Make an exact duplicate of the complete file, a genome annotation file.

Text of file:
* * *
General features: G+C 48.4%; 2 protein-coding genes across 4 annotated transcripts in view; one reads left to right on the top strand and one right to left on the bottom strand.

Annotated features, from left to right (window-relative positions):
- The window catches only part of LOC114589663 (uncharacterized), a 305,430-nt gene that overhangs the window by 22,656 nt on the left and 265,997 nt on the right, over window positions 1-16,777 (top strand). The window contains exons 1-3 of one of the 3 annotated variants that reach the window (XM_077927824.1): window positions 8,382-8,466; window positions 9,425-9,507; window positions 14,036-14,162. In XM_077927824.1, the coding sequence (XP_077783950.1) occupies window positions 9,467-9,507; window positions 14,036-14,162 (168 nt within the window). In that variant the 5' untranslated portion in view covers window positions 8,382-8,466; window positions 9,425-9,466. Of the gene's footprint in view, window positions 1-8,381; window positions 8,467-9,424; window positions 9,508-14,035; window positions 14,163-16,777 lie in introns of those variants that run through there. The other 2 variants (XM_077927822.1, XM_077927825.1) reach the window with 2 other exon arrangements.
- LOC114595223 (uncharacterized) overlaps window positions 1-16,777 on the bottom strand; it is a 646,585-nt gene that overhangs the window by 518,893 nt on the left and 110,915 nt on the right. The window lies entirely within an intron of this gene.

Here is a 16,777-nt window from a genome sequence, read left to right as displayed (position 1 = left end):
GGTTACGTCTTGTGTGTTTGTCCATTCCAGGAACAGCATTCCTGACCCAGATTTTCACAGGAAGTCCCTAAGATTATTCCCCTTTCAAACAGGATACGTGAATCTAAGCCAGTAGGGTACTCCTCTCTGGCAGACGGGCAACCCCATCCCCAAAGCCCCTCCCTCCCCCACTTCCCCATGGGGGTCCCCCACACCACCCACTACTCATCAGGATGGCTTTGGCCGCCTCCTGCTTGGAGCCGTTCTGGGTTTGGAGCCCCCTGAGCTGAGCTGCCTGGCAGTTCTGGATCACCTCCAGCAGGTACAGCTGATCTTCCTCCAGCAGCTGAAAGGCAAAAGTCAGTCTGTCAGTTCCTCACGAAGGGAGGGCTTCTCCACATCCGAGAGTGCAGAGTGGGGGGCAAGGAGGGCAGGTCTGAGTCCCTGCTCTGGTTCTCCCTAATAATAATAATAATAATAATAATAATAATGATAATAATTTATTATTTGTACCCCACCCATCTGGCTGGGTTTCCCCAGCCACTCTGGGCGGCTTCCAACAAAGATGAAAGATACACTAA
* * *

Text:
General features: G+C 48.4%; 2 protein-coding genes across 4 annotated transcripts in view; one reads left to right on the top strand and one right to left on the bottom strand.

Annotated features, from left to right (window-relative positions):
- The window catches only part of LOC114589663 (uncharacterized), a 305,430-nt gene that overhangs the window by 22,656 nt on the left and 265,997 nt on the right, over window positions 1-16,777 (top strand). The window contains exons 1-3 of one of the 3 annotated variants that reach the window (XM_077927824.1): window positions 8,382-8,466; window positions 9,425-9,507; window positions 14,036-14,162. In XM_077927824.1, the coding sequence (XP_077783950.1) occupies window positions 9,467-9,507; window positions 14,036-14,162 (168 nt within the window). In that variant the 5' untranslated portion in view covers window positions 8,382-8,466; window positions 9,425-9,466. Of the gene's footprint in view, window positions 1-8,381; window positions 8,467-9,424; window positions 9,508-14,035; window positions 14,163-16,777 lie in introns of those variants that run through there. The other 2 variants (XM_077927822.1, XM_077927825.1) reach the window with 2 other exon arrangements.
- LOC114595223 (uncharacterized) overlaps window positions 1-16,777 on the bottom strand; it is a 646,585-nt gene that overhangs the window by 518,893 nt on the left and 110,915 nt on the right. The window lies entirely within an intron of this gene.

Here is a 16,777-nt window from a genome sequence, read left to right as displayed (position 1 = left end):
GGTTACGTCTTGTGTGTTTGTCCATTCCAGGAACAGCATTCCTGACCCAGATTTTCACAGGAAGTCCCTAAGATTATTCCCCTTTCAAACAGGATACGTGAATCTAAGCCAGTAGGGTACTCCTCTCTGGCAGACGGGCAACCCCATCCCCAAAGCCCCTCCCTCCCCCACTTCCCCATGGGGGTCCCCCACACCACCCACTACTCATCAGGATGGCTTTGGCCGCCTCCTGCTTGGAGCCGTTCTGGGTTTGGAGCCCCCTGAGCTGAGCTGCCTGGCAGTTCTGGATCACCTCCAGCAGGTACAGCTGATCTTCCTCCAGCAGCTGAAAGGCAAAAGTCAGTCTGTCAGTTCCTCACGAAGGGAGGGCTTCTCCACATCCGAGAGTGCAGAGTGGGGGGCAAGGAGGGCAGGTCTGAGTCCCTGCTCTGGTTCTCCCTAATAATAATAATAATAATAATAATAATAATGATAATAATTTATTATTTGTACCCCACCCATCTGGCTGGGTTTCCCCAGCCACTCTGGGCGGCTTCCAACAAAGATGAAAGATACACTAA